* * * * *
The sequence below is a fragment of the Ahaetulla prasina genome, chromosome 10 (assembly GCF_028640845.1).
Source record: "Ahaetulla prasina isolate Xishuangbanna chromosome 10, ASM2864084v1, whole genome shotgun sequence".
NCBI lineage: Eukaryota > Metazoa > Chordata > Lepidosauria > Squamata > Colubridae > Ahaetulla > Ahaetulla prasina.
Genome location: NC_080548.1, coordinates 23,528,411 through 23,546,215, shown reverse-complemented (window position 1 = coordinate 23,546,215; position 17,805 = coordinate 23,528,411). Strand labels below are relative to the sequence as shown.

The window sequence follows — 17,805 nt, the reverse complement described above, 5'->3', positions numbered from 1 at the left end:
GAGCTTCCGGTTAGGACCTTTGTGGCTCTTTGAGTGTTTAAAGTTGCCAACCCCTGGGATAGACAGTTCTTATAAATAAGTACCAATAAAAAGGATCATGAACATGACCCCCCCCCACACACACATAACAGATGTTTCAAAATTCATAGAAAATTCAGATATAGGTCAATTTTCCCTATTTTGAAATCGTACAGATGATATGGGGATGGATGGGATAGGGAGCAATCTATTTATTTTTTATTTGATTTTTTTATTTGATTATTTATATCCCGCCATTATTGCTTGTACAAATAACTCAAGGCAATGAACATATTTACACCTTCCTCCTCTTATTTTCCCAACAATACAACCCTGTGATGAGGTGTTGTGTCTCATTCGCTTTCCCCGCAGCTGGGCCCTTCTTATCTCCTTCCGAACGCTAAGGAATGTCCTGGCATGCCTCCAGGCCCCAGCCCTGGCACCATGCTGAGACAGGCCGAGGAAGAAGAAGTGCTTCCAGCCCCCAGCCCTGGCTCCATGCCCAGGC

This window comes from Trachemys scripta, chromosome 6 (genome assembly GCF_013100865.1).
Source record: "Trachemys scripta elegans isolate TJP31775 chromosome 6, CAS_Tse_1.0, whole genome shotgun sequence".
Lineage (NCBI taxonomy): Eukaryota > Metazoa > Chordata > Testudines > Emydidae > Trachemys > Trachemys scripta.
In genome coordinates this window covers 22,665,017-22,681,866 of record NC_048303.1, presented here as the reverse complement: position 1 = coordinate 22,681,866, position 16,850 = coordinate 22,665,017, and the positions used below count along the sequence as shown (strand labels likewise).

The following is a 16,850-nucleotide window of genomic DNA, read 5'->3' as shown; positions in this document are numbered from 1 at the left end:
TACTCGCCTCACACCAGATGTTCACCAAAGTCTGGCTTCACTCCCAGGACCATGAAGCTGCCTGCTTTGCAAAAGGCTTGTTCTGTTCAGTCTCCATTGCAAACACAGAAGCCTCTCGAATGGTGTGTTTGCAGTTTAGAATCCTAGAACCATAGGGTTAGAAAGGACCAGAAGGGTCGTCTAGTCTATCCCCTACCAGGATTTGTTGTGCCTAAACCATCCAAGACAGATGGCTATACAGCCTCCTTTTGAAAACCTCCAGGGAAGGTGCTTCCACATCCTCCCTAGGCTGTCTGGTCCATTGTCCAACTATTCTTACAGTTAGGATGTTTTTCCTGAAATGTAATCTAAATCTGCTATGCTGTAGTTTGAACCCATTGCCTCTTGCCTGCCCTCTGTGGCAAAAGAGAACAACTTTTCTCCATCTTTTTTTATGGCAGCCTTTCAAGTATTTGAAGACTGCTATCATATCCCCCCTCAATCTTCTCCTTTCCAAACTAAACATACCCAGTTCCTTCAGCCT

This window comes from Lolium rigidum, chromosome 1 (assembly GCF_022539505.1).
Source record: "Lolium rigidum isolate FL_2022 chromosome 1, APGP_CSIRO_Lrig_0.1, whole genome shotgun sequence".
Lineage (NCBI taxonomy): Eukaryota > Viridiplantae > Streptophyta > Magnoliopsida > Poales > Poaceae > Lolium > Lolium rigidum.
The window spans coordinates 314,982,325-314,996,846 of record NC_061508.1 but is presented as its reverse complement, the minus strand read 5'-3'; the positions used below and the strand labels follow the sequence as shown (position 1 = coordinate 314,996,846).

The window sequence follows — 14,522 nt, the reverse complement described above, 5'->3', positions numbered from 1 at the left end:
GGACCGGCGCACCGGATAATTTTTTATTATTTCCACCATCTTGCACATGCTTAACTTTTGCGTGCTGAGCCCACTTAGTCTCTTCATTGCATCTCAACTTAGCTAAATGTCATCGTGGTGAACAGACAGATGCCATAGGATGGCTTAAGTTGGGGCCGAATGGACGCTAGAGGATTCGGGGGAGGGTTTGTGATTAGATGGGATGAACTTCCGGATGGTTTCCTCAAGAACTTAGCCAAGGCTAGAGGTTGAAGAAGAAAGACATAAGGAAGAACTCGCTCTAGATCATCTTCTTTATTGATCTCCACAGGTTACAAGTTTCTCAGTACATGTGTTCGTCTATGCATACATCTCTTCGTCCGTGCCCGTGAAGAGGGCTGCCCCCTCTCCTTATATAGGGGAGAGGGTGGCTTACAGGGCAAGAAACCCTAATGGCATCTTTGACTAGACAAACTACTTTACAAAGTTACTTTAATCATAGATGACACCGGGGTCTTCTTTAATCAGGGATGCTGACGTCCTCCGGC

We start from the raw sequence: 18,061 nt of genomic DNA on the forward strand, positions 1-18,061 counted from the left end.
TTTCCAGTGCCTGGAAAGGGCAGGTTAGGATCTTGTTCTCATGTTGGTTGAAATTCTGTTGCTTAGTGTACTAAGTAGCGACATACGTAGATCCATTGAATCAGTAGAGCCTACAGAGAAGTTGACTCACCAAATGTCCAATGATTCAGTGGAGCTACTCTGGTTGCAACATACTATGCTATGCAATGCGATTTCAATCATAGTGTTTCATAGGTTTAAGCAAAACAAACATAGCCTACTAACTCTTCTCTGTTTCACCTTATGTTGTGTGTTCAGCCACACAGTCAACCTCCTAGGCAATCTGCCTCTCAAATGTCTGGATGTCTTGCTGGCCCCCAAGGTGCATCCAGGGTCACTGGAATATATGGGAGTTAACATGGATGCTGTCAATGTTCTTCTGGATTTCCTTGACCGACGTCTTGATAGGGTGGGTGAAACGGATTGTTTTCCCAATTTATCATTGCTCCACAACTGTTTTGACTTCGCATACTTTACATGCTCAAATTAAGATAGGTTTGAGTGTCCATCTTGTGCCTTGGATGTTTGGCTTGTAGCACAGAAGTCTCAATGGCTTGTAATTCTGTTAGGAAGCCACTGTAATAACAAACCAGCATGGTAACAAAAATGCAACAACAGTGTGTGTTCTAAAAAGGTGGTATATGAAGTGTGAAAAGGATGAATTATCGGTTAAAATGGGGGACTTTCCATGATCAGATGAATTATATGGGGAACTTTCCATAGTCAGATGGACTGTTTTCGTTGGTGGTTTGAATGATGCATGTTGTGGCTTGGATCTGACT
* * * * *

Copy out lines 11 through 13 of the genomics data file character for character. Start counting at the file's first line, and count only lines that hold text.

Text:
The following is a 16,850-nucleotide window of genomic DNA, read 5'->3' as shown; positions in this document are numbered from 1 at the left end:
TACTCGCCTCACACCAGATGTTCACCAAAGTCTGGCTTCACTCCCAGGACCATGAAGCTGCCTGCTTTGCAAAAGGCTTGTTCTGTTCAGTCTCCATTGCAAACACAGAAGCCTCTCGAATGGTGTGTTTGCAGTTTAGAATCCTAGAACCATAGGGTTAGAAAGGACCAGAAGGGTCGTCTAGTCTATCCCCTACCAGGATTTGTTGTGCCTAAACCATCCAAGACAGATGGCTATACAGCCTCCTTTTGAAAACCTCCAGGGAAGGTGCTTCCACATCCTCCCTAGGCTGTCTGGTCCATTGTCCAACTATTCTTACAGTTAGGATGTTTTTCCTGAAATGTAATCTAAATCTGCTATGCTGTAGTTTGAACCCATTGCCTCTTGCCTGCCCTCTGTGGCAAAAGAGAACAACTTTTCTCCATCTTTTTTTATGGCAGCCTTTCAAGTATTTGAAGACTGCTATCATATCCCCCCTCAATCTTCTCCTTTCCAAACTAAACATACCCAGTTCCTTCAGCCT

This window comes from Lolium rigidum, chromosome 1 (assembly GCF_022539505.1).